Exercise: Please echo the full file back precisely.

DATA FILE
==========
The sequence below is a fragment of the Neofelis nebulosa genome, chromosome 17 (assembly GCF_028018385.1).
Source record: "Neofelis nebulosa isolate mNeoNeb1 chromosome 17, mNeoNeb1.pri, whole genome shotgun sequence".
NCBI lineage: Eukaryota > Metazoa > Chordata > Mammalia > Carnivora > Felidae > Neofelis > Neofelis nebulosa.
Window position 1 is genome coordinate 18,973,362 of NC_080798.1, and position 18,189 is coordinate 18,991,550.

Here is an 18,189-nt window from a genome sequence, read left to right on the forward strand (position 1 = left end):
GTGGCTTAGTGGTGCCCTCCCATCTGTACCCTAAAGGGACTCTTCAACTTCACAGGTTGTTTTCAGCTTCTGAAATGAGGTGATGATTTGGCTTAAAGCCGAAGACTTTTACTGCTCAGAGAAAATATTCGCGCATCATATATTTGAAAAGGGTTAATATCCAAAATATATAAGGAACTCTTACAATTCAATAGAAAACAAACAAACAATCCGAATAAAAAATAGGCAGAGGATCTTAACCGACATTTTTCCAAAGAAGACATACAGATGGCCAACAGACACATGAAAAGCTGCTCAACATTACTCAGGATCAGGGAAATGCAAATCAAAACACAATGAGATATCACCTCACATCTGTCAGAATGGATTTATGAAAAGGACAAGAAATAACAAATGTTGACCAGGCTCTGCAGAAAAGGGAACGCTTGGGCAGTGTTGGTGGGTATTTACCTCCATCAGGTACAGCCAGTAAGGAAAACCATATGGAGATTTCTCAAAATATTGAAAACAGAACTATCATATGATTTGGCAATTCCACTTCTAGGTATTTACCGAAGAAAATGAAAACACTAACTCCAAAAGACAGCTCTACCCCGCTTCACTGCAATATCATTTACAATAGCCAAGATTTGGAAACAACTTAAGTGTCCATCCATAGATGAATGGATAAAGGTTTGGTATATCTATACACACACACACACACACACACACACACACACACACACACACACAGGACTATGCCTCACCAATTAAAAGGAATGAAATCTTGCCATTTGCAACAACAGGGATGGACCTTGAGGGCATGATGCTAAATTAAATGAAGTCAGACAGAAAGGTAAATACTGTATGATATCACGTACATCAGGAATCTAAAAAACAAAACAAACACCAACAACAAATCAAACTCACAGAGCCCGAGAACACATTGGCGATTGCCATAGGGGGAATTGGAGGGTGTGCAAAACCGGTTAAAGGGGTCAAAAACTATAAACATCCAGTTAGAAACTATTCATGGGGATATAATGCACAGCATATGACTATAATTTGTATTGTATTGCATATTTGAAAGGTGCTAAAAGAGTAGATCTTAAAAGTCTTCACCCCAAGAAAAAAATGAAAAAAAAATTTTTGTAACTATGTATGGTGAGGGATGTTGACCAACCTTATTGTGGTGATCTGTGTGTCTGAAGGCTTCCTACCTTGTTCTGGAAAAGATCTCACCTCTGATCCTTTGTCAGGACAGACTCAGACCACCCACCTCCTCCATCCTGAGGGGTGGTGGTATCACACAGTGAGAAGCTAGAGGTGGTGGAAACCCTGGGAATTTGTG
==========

The sequence below is a fragment of the Neofelis nebulosa genome, chromosome 17 (assembly GCF_028018385.1).
Source record: "Neofelis nebulosa isolate mNeoNeb1 chromosome 17, mNeoNeb1.pri, whole genome shotgun sequence".
NCBI lineage: Eukaryota > Metazoa > Chordata > Mammalia > Carnivora > Felidae > Neofelis > Neofelis nebulosa.
Window position 1 is genome coordinate 18,973,362 of NC_080798.1, and position 18,189 is coordinate 18,991,550.

Here is an 18,189-nt window from a genome sequence, read left to right on the forward strand (position 1 = left end):
GTGGCTTAGTGGTGCCCTCCCATCTGTACCCTAAAGGGACTCTTCAACTTCACAGGTTGTTTTCAGCTTCTGAAATGAGGTGATGATTTGGCTTAAAGCCGAAGACTTTTACTGCTCAGAGAAAATATTCGCGCATCATATATTTGAAAAGGGTTAATATCCAAAATATATAAGGAACTCTTACAATTCAATAGAAAACAAACAAACAATCCGAATAAAAAATAGGCAGAGGATCTTAACCGACATTTTTCCAAAGAAGACATACAGATGGCCAACAGACACATGAAAAGCTGCTCAACATTACTCAGGATCAGGGAAATGCAAATCAAAACACAATGAGATATCACCTCACATCTGTCAGAATGGATTTATGAAAAGGACAAGAAATAACAAATGTTGACCAGGCTCTGCAGAAAAGGGAACGCTTGGGCAGTGTTGGTGGGTATTTACCTCCATCAGGTACAGCCAGTAAGGAAAACCATATGGAGATTTCTCAAAATATTGAAAACAGAACTATCATATGATTTGGCAATTCCACTTCTAGGTATTTACCGAAGAAAATGAAAACACTAACTCCAAAAGACAGCTCTACCCCGCTTCACTGCAATATCATTTACAATAGCCAAGATTTGGAAACAACTTAAGTGTCCATCCATAGATGAATGGATAAAGGTTTGGTATATCTATACACACACACACACACACACACACACACACACACACACACACACAGGACTATGCCTCACCAATTAAAAGGAATGAAATCTTGCCATTTGCAACAACAGGGATGGACCTTGAGGGCATGATGCTAAATTAAATGAAGTCAGACAGAAAGGTAAATACTGTATGATATCACGTACATCAGGAATCTAAAAAACAAAACAAACACCAACAACAAATCAAACTCACAGAGCCCGAGAACACATTGGCGATTGCCATAGGGGGAATTGGAGGGTGTGCAAAACCGGTTAAAGGGGTCAAAAACTATAAACATCCAGTTAGAAACTATTCATGGGGATATAATGCACAGCATATGACTATAATTTGTATTGTATTGCATATTTGAAAGGTGCTAAAAGAGTAGATCTTAAAAGTCTTCACCCCAAGAAAAAAATGAAAAAAAAATTTTTGTAACTATGTATGGTGAGGGATGTTGACCAACCTTATTGTGGTGATCTGTGTGTCTGAAGGCTTCCTACCTTGTTCTGGAAAAGATCTCACCTCTGATCCTTTGTCAGGACAGACTCAGACCACCCACCTCCTCCATCCTGAGGGGTGGTGGTATCACACAGTGAGAAGCTAGAGGTGGTGGAAACCCTGGGAATTTGTG